Rio de Janeiro is working to reinvent itself into a city of modernity in preparation for the 2014 World Cup and 2016 Olympics. Improvements will go beyond the Olympics, with high hopes of achieving sustainable development through this transformation.
The largest city in Brazil and first-ever Olympic hosting site in South America, Rio de Janeiro is in store for drastic changes to its infrastructure and economy. The games and preparation will benefit 55 different sectors, with construction seeing the biggest increase of 10.5 percent; increases in real estate, services, oil and gas, transportation and communication are also at the top of the list.
These sectors will see increases in employment leading up to the Olympics and improvements made will provide an economic boost during the games. Goldman Sachs economist Jose Ursua predicts: “A country with a better physical infrastructure [and] organizing security capabilities will likely be in a better position to minimize the costs and maximize the benefits associated with the games.”
The immense infrastructure changes to the capital city are being paid for mostly by the private sector. Half of Olympic Park (including press and broadcast centers,) the athletes’ villages, the golf course, a new waste water treatment plant and a 4 billion dollar port redevelopment are all privately funded. The waste water treatment plant will have better flood control and will provide benefits for the city well past the 2016 Games. There will also be 36,400 new hotel rooms added for the city. This project will ensure there are no room shortages for Brazil’s tourism industry in the future, as seen in the past.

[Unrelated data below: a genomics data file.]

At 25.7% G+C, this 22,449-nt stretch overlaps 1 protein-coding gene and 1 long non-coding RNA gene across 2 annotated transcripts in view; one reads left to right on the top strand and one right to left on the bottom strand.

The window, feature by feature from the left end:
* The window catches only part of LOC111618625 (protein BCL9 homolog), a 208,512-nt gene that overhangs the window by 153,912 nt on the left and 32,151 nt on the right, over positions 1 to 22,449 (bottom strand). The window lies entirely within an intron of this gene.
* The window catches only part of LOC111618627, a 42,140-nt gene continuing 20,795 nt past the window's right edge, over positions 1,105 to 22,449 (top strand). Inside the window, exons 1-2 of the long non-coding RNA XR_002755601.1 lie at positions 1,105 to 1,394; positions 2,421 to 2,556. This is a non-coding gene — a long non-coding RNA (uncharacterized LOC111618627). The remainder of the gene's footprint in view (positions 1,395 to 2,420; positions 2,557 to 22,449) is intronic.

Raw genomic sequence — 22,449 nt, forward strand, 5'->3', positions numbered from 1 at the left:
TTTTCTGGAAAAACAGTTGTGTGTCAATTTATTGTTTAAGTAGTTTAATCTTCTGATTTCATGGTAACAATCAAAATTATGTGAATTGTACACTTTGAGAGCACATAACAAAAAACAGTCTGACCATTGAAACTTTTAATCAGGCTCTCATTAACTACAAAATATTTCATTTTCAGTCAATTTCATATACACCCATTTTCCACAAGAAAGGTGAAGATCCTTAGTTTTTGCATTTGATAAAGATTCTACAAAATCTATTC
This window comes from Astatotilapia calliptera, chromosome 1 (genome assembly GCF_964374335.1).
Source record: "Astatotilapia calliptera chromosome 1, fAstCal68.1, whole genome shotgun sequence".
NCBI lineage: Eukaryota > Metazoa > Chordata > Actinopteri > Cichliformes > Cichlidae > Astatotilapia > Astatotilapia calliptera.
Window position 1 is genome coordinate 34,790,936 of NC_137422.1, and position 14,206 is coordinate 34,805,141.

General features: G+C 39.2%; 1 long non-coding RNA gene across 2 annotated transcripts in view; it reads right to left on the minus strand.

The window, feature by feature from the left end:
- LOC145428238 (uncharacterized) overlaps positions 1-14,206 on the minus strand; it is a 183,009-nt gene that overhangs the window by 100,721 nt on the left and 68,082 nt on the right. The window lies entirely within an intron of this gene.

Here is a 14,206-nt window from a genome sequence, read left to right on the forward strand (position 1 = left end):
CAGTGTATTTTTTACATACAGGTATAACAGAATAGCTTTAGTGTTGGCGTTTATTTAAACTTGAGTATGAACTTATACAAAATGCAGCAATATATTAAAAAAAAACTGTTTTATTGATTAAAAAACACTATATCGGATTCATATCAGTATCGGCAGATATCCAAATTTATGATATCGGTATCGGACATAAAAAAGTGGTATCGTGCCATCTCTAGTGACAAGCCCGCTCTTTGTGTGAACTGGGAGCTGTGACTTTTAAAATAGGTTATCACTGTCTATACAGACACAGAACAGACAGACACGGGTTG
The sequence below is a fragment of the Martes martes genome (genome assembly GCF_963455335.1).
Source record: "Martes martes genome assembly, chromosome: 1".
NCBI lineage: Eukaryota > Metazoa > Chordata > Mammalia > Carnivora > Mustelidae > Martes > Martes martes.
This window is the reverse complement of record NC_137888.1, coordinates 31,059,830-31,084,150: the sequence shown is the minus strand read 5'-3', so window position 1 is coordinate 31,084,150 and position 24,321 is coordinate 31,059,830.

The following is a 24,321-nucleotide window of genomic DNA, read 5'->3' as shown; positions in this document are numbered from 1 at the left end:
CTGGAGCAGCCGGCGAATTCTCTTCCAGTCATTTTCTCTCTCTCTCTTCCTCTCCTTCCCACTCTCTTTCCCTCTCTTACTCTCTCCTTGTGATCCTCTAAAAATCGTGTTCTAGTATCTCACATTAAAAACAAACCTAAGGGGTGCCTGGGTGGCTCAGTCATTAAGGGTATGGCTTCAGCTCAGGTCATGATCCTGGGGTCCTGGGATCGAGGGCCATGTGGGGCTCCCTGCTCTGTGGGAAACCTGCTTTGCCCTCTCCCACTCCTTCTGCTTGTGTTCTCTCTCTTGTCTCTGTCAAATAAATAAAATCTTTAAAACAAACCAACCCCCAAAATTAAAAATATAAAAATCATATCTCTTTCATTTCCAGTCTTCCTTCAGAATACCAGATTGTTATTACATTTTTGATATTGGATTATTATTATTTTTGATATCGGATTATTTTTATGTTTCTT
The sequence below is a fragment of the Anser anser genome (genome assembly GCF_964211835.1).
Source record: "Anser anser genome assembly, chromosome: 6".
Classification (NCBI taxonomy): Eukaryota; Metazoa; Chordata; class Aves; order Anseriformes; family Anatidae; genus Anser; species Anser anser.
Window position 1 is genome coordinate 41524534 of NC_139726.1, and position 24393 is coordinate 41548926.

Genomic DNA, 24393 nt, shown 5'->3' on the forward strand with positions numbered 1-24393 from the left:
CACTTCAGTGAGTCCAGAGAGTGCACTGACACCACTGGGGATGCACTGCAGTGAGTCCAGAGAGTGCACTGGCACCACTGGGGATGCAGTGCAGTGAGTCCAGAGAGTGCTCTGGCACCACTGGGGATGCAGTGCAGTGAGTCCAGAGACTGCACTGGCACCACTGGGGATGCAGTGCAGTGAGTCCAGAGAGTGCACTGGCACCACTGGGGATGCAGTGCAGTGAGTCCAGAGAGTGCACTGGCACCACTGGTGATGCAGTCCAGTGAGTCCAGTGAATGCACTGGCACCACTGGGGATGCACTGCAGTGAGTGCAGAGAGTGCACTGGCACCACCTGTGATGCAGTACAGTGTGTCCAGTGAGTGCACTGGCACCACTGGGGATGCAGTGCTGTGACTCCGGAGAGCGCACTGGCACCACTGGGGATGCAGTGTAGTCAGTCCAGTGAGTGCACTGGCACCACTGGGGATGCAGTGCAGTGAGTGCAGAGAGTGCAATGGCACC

Education will also see improvements in the years leading up to the Olympic games. Over 2,000 teachers will be trained, and students in grades 1-9 will be taught English. The committee is also emphasizing sports and academics in grades 6-9. With a special construction plan, the handball arena will be able to be changed into four public schools after the games.
Some financial and structural challenges remain, including an infrastructural debt. Although the government is responsible to cover any gaps in funding, organizers are trying to attract more private investments so the burden does not rest on taxpayers. The 31st Olympic games and city improvements brought with it will not only bring short-term prosperity to Brazil, but also improvements for long-term growth and investment opportunities for the city to thrive.
– Maris Brummel